• 43°

Groups hope oysters head to the reef balls

A reef ball is nothing like your typical ball, but if all goes well when they go into the Nansemond River next spring, the oysters will cling to them and there will be more of them.

The Chesapeake Bay Foundation, partnering with the Nansemond River Preservation Alliance and working also with the Nansemond Indian Nation and the GFWC Junto Woman’s Club, spent three days last week making about 70 concrete reef balls that will be taken by boat and then placed in the river and in Bleakhorn Creek, a tributary of the river. More than 30 volunteers came out to make the reef balls, including about 20 from the Junto Club.

“I can assure you none of them have ever done anything like this before,” said Elizabeth Taraski, president and chief executive officer of the preservation alliance.

Most of the reef balls will be placed in the mouth of the river, and there’s another site further up river off of Bennetts Pasture Road. The timing of their placement is to ensure that the water is warm enough and when oysters are spawning, or making baby oysters that can swim around and find the reef balls to permanently attach to them, according to Jackie Shannon, Virginia oyster restoration manager for the foundation.

The groups will look for hard, sandy bottoms to prevent sinking, or areas experiencing erosion and where oysters are already growing so they can expand their population naturally with more surfaces to attach to. They will be deployed in shallow water and exposed at low tide, though they will be away from navigational channels.

Some of the areas in which the reef balls will be deployed include the property of preservation alliance members, according to Taraski.

“This is going to provide us with the opportunity to expand using different substrates,” Taraski said, “and CBF was looking for locations in order to do this. … We’re all learning and we’re all coming together on this.”

Shannon said reef balls are just one way to help improve the oyster population. She said it is working to get permits for some experimental designs. Besides the reef balls, they are going to use four other substrates — or the surface on which an organism lives — such as oyster castles, oyster shells reef/tile discs and oyster catchers, and then compare what works best in restoring the oyster population in the river.

“It’s going to be a great way to help rebound the oyster population, including habitat for other fish and important species in the Nansemond River,” Shannon said. “We also hope to see some effects of the erosion being able to be controlled by these reef balls breaking some wave action, so there are a lot of benefits to having some alternative substrates.”

Shannon hopes the reef balls will be a good demonstration for homeowners who live along the shoreline to use these methods to help the oyster population and protect their shoreline from some of the effects of erosion and wave action.

Oysters start their lives as small swimming larvae for about three weeks, so when the water temperature begins to warm up in the spring, male and female oysters growing naturally will start to release gametes in the water, Shannon noted.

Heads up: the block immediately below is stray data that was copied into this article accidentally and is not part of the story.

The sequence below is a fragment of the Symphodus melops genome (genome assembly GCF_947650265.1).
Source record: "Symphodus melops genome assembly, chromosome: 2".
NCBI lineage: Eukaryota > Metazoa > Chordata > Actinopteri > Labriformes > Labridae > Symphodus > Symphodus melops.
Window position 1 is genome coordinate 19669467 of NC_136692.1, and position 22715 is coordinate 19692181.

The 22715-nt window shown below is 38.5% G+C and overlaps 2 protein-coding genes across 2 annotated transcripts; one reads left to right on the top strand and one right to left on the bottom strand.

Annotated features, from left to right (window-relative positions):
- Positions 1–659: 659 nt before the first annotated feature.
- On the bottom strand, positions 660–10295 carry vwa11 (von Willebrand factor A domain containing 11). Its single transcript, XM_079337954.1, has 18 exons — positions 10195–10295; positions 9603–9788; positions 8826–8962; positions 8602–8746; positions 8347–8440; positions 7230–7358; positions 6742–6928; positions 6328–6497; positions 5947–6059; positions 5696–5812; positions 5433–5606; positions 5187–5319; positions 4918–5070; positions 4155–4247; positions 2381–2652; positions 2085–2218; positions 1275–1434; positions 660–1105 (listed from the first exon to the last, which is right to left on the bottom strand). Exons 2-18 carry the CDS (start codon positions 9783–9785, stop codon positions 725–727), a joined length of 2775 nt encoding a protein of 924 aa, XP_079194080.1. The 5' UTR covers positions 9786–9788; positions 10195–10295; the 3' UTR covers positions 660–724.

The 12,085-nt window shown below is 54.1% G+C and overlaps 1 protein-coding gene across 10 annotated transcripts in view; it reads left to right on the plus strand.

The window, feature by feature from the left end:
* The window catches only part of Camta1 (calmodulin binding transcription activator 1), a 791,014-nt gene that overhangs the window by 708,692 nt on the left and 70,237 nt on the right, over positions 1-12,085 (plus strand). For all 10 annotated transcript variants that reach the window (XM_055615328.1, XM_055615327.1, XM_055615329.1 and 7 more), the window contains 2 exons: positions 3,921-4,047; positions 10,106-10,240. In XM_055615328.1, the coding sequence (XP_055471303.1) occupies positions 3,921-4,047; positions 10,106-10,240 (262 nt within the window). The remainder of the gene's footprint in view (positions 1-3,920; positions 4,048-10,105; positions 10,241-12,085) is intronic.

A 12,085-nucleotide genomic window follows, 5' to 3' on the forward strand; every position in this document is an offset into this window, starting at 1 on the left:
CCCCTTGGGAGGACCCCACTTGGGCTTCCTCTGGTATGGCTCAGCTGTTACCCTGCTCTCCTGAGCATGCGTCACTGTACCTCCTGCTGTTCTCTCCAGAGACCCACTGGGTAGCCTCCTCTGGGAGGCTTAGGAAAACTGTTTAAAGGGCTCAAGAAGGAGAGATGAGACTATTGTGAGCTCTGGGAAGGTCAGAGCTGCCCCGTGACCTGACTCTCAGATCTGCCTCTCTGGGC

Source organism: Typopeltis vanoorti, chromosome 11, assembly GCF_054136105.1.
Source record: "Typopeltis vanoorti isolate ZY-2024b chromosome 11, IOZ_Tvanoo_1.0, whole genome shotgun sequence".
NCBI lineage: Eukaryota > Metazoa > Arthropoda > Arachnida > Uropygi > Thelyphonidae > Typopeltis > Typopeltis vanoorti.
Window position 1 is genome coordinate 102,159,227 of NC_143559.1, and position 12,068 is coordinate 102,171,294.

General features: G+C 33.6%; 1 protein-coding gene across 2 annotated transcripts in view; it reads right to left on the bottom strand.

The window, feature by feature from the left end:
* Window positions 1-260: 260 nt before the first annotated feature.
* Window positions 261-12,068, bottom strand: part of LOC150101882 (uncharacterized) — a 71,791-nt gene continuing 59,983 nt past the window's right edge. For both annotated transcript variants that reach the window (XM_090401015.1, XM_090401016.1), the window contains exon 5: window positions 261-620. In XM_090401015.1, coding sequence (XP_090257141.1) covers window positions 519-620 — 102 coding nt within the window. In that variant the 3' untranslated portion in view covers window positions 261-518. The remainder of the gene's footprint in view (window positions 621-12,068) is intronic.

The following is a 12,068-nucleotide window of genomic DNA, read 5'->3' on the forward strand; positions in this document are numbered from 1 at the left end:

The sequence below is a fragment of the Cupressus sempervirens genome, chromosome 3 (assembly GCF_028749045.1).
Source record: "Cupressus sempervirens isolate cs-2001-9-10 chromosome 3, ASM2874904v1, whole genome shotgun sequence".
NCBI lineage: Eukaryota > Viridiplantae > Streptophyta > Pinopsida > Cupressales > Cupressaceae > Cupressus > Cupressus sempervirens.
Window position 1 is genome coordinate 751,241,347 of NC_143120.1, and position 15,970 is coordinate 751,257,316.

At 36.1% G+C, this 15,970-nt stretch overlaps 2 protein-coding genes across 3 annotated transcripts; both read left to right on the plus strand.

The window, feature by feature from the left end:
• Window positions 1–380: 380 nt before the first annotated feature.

That’s when oyster larvae start to form and after three days, they look for things like reef balls to permanently attach to, as they like a hard substrate that’s close to the inner tidal zone where the tide is rising or falling, where the reef balls will be deployed.

“They’ll be in the sweet spot to receive spat both in terms of where they’re placed and in the timing of the year to basically guarantee we’ll have a population of oysters on these within about six months,” Shannon said.

To make the reef balls as the groups were doing over the three days, it takes concrete — a mixture of a Portland cement, sand and aggregate that cures for about six months so when it goes into the water, it is neutral and not causing any pH change.

“We know this because we also put these into tanks and set them with larvae on top of a barge,” Shannon said. “The point is we can preset them with larvae if we’re not confident they’re going to get a wild set, but what we’ve seen in the Nansemond (River) shows us that it’s a, ‘if you build it, they will come,’ type of scenario.”

While this is the first time for reef balls in the Nansemond River, they have been deployed throughout the Chesapeake Bay, not only by the foundation, but by other groups, Shannon said. They have been used in the Lafayette River in Norfolk and the Piankatank River between the Rappahannock and York rivers in the middle Peninsula.

Shannon is confident of the project’s success in restoring a more robust oyster population and stemming the tide of shoreline erosion. She said after the reef balls get deployed around April or May of next year, the foundation will know within two to three months after that whether baby oysters are attaching to them.

“In a lot of places, when we go back to monitor these after a year or two,” Shannon said, “there’s so many oysters growing you don’t even see the concrete anymore.”

For the preservation alliance, they want residents to know the beauty of the resources they have in the river.

“The whole goal is not to get to a point where it’s like the Elizabeth (River) is,” Taraski said about one of the Chesapeake Bay’s historically degraded tributaries. “We’re going to prevent that, and we’re nowhere near that. So it’s just to keep on moving forward.”